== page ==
Polymer properties are inherently multi-scale in nature, where delicate local interaction details play a key role in describing their global conformational behavior. In this context, deriving coarse-grained (CG) multi-scale models for polymeric liquids is a non-trivial task. Further complexities arise when dealing with copolymer systems with varying microscopic sequences, especially when they are of amphiphilic nature. In this work, we derive a segment-based generic CG model for amphiphilic copolymers consisting of repeat units of hydrophobic (methylene) and hydrophilic (ethylene oxide) monomers. The system is a simulation analogue of polyacetal copolymers [S. Samanta et al., Macromolecules 49, 1858 (2016)]. The CG model is found to be transferable over a wide range of copolymer sequences and also to be consistent with existing experimental data.
Polymer processing requires a detailed understanding of their structure-property relationships, which not only is fundamentally challenging but also has a wide range of applications ranging from physics to biology.1,2 In this context, smart responsive polymers serve as excellent candidates. A polymer is commonly known as “smart responsive” when a small change in external stimuli can drastically change its structure, function, and/or stability. Furthermore, in these systems, where the relevant energy scale is of the order of the thermal energy kBT, large conformational and local compositional fluctuations play a delicate role dictating their properties.3,4 When the external stimulus is temperature T, these polymers are referred to as thermoresponsive polymers.5,6 One of the interesting classes of thermoresponsive polymers is those that remain expanded at low T and collapse into compact objects when , where is referred to as a lower critical solution temperature (LCST). The properties of LCST polymers are usually dictated by hydrogen bonding of water molecules with polymer segments, which break down when . During this process, when hydrogen bonds are broken, water molecules are expelled from near the polymer structure and thus gain a large amount of translational entropy. Therefore, simply speaking, the polymer chain will collapse whenever the total translational entropy gained by water molecules is larger than the conformational entropy lost by the polymer upon collapse.7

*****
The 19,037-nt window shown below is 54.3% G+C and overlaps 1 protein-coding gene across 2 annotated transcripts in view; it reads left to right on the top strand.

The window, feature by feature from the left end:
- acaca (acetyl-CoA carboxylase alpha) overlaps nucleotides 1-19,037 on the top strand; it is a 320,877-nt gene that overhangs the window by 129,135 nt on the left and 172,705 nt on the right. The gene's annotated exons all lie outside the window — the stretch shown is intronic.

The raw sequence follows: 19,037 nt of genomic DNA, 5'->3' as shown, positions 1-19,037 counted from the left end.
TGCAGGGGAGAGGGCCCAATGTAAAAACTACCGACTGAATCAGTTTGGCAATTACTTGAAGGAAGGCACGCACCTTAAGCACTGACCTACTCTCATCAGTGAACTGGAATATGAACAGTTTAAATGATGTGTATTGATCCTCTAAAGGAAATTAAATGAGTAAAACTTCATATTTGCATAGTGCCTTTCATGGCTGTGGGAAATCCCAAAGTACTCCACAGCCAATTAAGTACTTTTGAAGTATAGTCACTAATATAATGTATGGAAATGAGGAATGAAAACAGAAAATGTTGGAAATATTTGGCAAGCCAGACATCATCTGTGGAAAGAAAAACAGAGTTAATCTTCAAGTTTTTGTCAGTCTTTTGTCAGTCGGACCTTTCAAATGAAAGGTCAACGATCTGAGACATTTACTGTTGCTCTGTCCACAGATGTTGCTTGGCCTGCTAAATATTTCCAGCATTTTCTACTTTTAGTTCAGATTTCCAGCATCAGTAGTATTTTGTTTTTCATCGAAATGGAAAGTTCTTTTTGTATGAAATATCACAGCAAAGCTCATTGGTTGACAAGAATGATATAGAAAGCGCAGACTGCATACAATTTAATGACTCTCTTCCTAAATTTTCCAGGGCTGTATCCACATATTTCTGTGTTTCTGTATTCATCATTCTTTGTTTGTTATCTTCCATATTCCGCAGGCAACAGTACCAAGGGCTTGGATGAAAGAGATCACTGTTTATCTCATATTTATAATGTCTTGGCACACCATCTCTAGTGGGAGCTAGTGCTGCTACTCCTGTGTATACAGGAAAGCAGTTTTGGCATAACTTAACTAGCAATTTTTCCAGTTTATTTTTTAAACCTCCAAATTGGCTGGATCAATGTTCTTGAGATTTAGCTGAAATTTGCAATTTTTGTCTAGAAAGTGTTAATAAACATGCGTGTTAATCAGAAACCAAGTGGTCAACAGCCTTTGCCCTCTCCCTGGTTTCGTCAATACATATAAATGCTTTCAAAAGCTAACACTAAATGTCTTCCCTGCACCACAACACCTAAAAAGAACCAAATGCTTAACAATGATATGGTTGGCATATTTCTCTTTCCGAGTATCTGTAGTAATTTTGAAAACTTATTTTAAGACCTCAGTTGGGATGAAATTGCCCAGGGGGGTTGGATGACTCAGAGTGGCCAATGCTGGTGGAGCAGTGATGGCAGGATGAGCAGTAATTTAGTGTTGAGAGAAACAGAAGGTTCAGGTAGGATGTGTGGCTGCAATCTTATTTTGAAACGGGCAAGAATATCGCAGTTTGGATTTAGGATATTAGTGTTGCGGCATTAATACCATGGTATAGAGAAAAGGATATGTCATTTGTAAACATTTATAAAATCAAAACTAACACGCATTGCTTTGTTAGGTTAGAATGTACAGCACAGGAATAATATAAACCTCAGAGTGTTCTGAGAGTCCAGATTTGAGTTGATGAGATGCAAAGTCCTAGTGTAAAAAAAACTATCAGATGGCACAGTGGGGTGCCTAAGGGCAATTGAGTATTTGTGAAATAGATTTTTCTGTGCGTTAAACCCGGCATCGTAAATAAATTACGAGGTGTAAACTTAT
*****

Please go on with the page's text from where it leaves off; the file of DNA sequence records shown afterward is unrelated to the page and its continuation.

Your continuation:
For a given homopolymer structure, there exists a characteristic .8–10 This can, however, be tuned by introducing more hydrophobic or more hydrophilic units along the homopolymer backbone.6,11–15 In particular, increases (decreases) with increasing hydrophilic (hydrophobic) units. Moreover, the changes in are usually difficult to predict and non-linear with changing copolymer sequences.11–13 However, in a recent work, based on the acetal linkage of methylene and ethylene oxide units, it has been shown that can be linearly tuned by adjusting the fractions of methylene and ethylene oxide monomers along the polymer backbone.6 In addition to predictability with changes in sequence, the acetal-based copolymers are advantageous due to their biodegradable properties. Moreover, these polymers show strong chain length effects dependent on end-group nature (see Fig. 5 in Ref. 6). For example, it has been shown that a molecular of weight g/mol is necessary to avoid chain length effects, which corresponds to an end-to-end distance nm for a poly(ethylene oxide). Within a simulation setup, this would require a box size of at least 15 to 20 nm. For a water box, with a number density of 32 water molecules per cubic nm, more than 105 water molecules would be needed (or equivalent of atoms). This poses a serious challenge for all-atom simulations of these systems and motivates the development of an accurate, lower resolution coarse-grained (CG) model for further theoretical investigations. While there are studies in deriving implicit and explicit solvent CG models of PEO,16–19 in this work we derive a sequence transferable, systematic CG model of an analogue of polyacetal that represents each copolymer units with single CG beads. We employ the model to study different copolymer architectures that are complementary to the earlier experimental results.6 Additionally, we also propose a broad range of molecular morphologies, going beyond available experimental data. Note that here we discuss a case where hydrophobicity (or hydrophilicity) is tuned along the backbone and not added as a side group. However, there are cases, such as poly(N-isopropylmethacrylamide), where an extra methylene group added as a side group to poly(N-isopropylacrylamide) increases .20 The possible reason behind an added hydrophobic group that increases can be attributed to the solvent structure around the chain.15
II. MODEL AND METHOD